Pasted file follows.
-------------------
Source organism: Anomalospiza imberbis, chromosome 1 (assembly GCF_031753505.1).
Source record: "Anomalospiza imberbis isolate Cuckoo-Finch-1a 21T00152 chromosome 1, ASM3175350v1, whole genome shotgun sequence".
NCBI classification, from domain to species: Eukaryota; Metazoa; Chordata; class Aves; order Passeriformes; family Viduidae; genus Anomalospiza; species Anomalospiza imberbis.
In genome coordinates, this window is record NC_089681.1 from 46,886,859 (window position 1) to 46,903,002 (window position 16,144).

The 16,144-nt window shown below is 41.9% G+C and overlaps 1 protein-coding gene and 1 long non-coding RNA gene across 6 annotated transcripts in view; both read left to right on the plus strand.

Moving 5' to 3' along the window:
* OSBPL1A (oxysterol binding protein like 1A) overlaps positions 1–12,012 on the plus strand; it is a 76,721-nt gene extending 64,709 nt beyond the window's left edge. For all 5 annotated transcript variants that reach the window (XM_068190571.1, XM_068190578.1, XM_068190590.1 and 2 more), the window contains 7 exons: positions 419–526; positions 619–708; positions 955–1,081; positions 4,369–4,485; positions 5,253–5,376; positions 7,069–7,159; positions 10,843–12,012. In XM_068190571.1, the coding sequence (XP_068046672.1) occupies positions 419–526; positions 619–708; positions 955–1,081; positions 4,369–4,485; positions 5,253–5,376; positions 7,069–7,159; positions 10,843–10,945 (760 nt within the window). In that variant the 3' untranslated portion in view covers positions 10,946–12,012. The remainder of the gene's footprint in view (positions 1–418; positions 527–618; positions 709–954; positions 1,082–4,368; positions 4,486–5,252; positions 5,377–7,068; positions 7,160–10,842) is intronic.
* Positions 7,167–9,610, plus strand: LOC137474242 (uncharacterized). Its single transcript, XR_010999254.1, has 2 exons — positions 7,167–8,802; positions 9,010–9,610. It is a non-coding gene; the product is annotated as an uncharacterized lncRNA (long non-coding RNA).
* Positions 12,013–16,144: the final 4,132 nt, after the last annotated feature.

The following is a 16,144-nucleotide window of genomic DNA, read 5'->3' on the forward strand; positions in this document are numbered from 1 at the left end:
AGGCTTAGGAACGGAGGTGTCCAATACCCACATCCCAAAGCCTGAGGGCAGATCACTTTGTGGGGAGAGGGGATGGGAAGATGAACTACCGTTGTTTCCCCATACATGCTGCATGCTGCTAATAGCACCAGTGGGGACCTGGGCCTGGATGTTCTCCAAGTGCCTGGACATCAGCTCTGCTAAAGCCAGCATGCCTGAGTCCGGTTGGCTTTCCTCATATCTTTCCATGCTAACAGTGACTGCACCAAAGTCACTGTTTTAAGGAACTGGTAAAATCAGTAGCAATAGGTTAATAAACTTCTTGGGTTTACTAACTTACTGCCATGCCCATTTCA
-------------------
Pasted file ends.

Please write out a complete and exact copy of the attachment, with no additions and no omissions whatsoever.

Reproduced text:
Source organism: Anomalospiza imberbis, chromosome 1 (assembly GCF_031753505.1).
Source record: "Anomalospiza imberbis isolate Cuckoo-Finch-1a 21T00152 chromosome 1, ASM3175350v1, whole genome shotgun sequence".
NCBI classification, from domain to species: Eukaryota; Metazoa; Chordata; class Aves; order Passeriformes; family Viduidae; genus Anomalospiza; species Anomalospiza imberbis.
In genome coordinates, this window is record NC_089681.1 from 46,886,859 (window position 1) to 46,903,002 (window position 16,144).

The 16,144-nt window shown below is 41.9% G+C and overlaps 1 protein-coding gene and 1 long non-coding RNA gene across 6 annotated transcripts in view; both read left to right on the plus strand.

Moving 5' to 3' along the window:
* OSBPL1A (oxysterol binding protein like 1A) overlaps positions 1–12,012 on the plus strand; it is a 76,721-nt gene extending 64,709 nt beyond the window's left edge. For all 5 annotated transcript variants that reach the window (XM_068190571.1, XM_068190578.1, XM_068190590.1 and 2 more), the window contains 7 exons: positions 419–526; positions 619–708; positions 955–1,081; positions 4,369–4,485; positions 5,253–5,376; positions 7,069–7,159; positions 10,843–12,012. In XM_068190571.1, the coding sequence (XP_068046672.1) occupies positions 419–526; positions 619–708; positions 955–1,081; positions 4,369–4,485; positions 5,253–5,376; positions 7,069–7,159; positions 10,843–10,945 (760 nt within the window). In that variant the 3' untranslated portion in view covers positions 10,946–12,012. The remainder of the gene's footprint in view (positions 1–418; positions 527–618; positions 709–954; positions 1,082–4,368; positions 4,486–5,252; positions 5,377–7,068; positions 7,160–10,842) is intronic.
* Positions 7,167–9,610, plus strand: LOC137474242 (uncharacterized). Its single transcript, XR_010999254.1, has 2 exons — positions 7,167–8,802; positions 9,010–9,610. It is a non-coding gene; the product is annotated as an uncharacterized lncRNA (long non-coding RNA).
* Positions 12,013–16,144: the final 4,132 nt, after the last annotated feature.

The following is a 16,144-nucleotide window of genomic DNA, read 5'->3' on the forward strand; positions in this document are numbered from 1 at the left end:
AGGCTTAGGAACGGAGGTGTCCAATACCCACATCCCAAAGCCTGAGGGCAGATCACTTTGTGGGGAGAGGGGATGGGAAGATGAACTACCGTTGTTTCCCCATACATGCTGCATGCTGCTAATAGCACCAGTGGGGACCTGGGCCTGGATGTTCTCCAAGTGCCTGGACATCAGCTCTGCTAAAGCCAGCATGCCTGAGTCCGGTTGGCTTTCCTCATATCTTTCCATGCTAACAGTGACTGCACCAAAGTCACTGTTTTAAGGAACTGGTAAAATCAGTAGCAATAGGTTAATAAACTTCTTGGGTTTACTAACTTACTGCCATGCCCATTTCA